If you’re a regular walker, runner, or athlete, it’s healthy to give your shoes a day off to recover and regain full shock absorption capabilities. Yes, this means purchasing at least two pairs of shoes. If you’re a runner or walk regularly, retire your shoes every six months or 300-500 miles; or sooner, if your feet, legs, and back start to complain. Ladies, if you insist on wearing high heels, don’t wear them every day. Give your feet and achilles tendons time to recover.
Switch up your surface.
If you work on concrete floors, your body will soon complain. Ask the boss for shock-absorbing mats. If you run or walk on a hard surface, find an alternative surface such as dirt or grass or a rubberized track. A tile or concrete basketball court will wear you out, and quickly; and so will dancing on a wood floor installed directly over concrete. Find a modern surface, whether it is a dance floor installed over springs or rubber, or a basketball or other surface with at least a few millimeters of shock-absorbing layer.
Inflammation and pain tend to go hand-in-hand. Icing or cooling your aching feet for 5-10 minutes can literally cool down the inflammation. Don’t overdo it — when you’re numb, you’re done. If you have any doubt, err on the side of caution.
Try heat, or contrast.
Though heat is not a correct choice for acute or chronic inflammation, warming an area can be a good option for increasing local circulation to carry away waste products and bring in nutrition. If icing doesn’t offer you relief, try a warm foot bath — or try contrast therapy with 5 minutes of ice, 10 minutes of heat, and a final 5 minutes of ice. Remember that ice and heat won’t fix any nerve or structural problems! They may provide some temporary relief, though.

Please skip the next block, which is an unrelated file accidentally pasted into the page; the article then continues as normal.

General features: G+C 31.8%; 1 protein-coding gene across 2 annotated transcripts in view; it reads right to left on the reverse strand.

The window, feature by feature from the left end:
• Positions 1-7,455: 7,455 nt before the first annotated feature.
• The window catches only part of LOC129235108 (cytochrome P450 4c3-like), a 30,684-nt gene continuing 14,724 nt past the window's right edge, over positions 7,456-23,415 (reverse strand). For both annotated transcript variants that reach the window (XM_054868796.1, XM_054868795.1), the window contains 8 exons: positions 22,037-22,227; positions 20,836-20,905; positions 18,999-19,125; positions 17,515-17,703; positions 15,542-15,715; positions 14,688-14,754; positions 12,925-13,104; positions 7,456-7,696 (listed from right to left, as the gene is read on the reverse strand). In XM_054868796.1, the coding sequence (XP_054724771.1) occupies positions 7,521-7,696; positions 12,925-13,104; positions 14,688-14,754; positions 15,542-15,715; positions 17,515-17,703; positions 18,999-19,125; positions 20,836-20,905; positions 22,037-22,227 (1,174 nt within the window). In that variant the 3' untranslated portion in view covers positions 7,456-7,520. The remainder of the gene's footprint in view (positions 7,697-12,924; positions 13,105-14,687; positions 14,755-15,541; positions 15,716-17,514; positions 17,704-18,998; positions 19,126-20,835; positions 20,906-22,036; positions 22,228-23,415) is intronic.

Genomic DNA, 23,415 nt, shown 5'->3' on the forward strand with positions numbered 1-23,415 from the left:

Take a load off.
Yes, sitting breaks can take pressure off your feet. So too can losing some unwanted pounds. Your feet will thank you for each pound of fat you shed. So will your heart, and back… and your self-esteem might take a gentle, positive nudge as well. Your chiropractor can advise you on beginning an exercise program, safely.
If your feet are going numb, or get “pins and needles,” get a chiropractic evaluation. The problem could be as simple as your shoe lacing pattern, or that wallet in your back pocket; or more serious conditions like diabetes, or pinched or irritated nerves and spinal discs.
If you are interested in living to your full potential, start by asking your chiropractor for guidance; or visit www.virginiachiropractic.org to find a highly-qualified chiropractor near you.
Celebrate Wellness! is provided as a public service by the Unified Virginia Chiropractic Association, POB 15, Afton, VA 22920, Phone 540-932-3100, Fax 540-932-3101, E-mail firstname.lastname@example.org. Production and content courtesy of Trusted Voice. All rights reserved.
1 Gait Analysis: Normal & Pathological Function. Jacquelin Perry, NJ, 1992, pgs. 416-417.
2 Peter J McNair, Harry Prapavessis. Normative data of vertical ground reaction forces during landing from a jump. Journal of Science in Medicine & Sport Volume 2, Issue 1, Pages 86-88 (March 1999).
3 Case study and accompanying popular press documentation, as reported in ACA News, August 2010, pg. 10.